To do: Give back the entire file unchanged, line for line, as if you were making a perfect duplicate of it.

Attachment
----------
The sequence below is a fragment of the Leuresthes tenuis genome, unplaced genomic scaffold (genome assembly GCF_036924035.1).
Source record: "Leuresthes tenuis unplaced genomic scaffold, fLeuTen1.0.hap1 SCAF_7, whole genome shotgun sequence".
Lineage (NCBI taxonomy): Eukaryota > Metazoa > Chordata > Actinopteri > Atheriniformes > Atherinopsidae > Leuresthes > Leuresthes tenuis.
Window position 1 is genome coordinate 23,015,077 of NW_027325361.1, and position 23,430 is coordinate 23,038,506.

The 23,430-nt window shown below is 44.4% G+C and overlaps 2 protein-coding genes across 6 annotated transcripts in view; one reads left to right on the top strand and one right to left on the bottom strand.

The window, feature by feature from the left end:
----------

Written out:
The sequence below is a fragment of the Leuresthes tenuis genome, unplaced genomic scaffold (genome assembly GCF_036924035.1).
Source record: "Leuresthes tenuis unplaced genomic scaffold, fLeuTen1.0.hap1 SCAF_7, whole genome shotgun sequence".
Lineage (NCBI taxonomy): Eukaryota > Metazoa > Chordata > Actinopteri > Atheriniformes > Atherinopsidae > Leuresthes > Leuresthes tenuis.
Window position 1 is genome coordinate 23,015,077 of NW_027325361.1, and position 23,430 is coordinate 23,038,506.

The 23,430-nt window shown below is 44.4% G+C and overlaps 2 protein-coding genes across 6 annotated transcripts in view; one reads left to right on the top strand and one right to left on the bottom strand.

The window, feature by feature from the left end: